The owner of the Queenstown mine where three workers died in the space of a few weeks is "disappointed" in a recent High Court decision.
Coroner Simon Cooper is investigating the Mt Lyell mine deaths of Alistair Lucas and Craig Gleeson, who died after they fell from a wooden platform in December 2013, and Michael Welsh, who died just weeks later in a mudslide.
Mt Lyell owner Copper Mines of Tasmania had applied for special leave to appeal against the inquest hearing the contents of a report prepared by mining consultant John Webber into Mr Welsh's death.
That appeal, which questioned Mr Webber's expertise, was thrown out by the Supreme Court in June.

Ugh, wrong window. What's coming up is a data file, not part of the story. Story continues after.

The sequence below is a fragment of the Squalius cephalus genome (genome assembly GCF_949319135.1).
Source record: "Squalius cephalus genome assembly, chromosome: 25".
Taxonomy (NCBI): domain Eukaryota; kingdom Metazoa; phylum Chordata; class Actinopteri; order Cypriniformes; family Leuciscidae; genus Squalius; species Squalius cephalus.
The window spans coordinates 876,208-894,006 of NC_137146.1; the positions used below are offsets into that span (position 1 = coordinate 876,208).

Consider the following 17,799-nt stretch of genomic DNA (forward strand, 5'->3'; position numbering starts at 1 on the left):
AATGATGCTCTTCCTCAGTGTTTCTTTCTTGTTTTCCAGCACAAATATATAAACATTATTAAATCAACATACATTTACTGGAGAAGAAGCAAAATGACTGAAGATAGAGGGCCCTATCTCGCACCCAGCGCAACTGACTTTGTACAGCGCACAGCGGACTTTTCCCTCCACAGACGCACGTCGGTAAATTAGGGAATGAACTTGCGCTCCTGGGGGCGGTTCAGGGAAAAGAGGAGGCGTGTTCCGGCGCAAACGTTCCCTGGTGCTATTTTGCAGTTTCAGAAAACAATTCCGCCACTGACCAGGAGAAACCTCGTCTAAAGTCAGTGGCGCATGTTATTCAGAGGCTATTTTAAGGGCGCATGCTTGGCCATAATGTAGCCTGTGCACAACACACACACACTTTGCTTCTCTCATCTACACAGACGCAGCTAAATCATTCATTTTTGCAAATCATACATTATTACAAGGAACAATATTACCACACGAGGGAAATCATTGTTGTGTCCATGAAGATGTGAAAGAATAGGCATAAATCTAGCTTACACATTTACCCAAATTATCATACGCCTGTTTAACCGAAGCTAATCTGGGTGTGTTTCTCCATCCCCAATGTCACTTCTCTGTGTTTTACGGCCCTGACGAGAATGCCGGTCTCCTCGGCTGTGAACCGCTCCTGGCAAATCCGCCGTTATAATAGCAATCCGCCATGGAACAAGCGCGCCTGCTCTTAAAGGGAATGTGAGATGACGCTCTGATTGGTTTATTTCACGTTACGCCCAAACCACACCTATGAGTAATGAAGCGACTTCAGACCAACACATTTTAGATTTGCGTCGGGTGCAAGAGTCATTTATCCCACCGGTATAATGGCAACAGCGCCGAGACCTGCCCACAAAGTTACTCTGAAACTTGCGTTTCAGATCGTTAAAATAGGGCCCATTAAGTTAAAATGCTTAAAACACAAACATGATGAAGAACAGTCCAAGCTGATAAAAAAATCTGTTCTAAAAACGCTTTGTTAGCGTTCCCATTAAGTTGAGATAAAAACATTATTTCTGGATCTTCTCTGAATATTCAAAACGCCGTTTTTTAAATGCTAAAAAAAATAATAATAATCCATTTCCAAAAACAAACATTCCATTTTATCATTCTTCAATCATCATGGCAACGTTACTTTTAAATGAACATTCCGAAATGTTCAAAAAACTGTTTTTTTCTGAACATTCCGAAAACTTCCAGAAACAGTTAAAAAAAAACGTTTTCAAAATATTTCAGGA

CMT subsequently took the appeal to the High Court of Australia, and on Thursday, judges Michelle Gordon and James Edelman also dismissed it.
"This application for special leave to appeal does not identify any reason to doubt the correctness of the decision of the Full Court of the Supreme Court of Tasmania," the decision read.
"The application should be dismissed."
On Monday, a CMT spokesperson vowed the company would thoroughly cross examine Mr Webber and his testimony.
"The company [will] cross examine the consultant and challenge the consultant's report 'line by line' to ensure it did not mislead the coroner.
"Any stress the delays may have caused the family of Michael Welsh, who died as a result of the mud rush, was unfortunate but it was too important a matter to let go unchallenged."
In a previous report, Mr Cooper wrote that he believed Mr Webber's report to be "highly technical" and his expertise to be credible.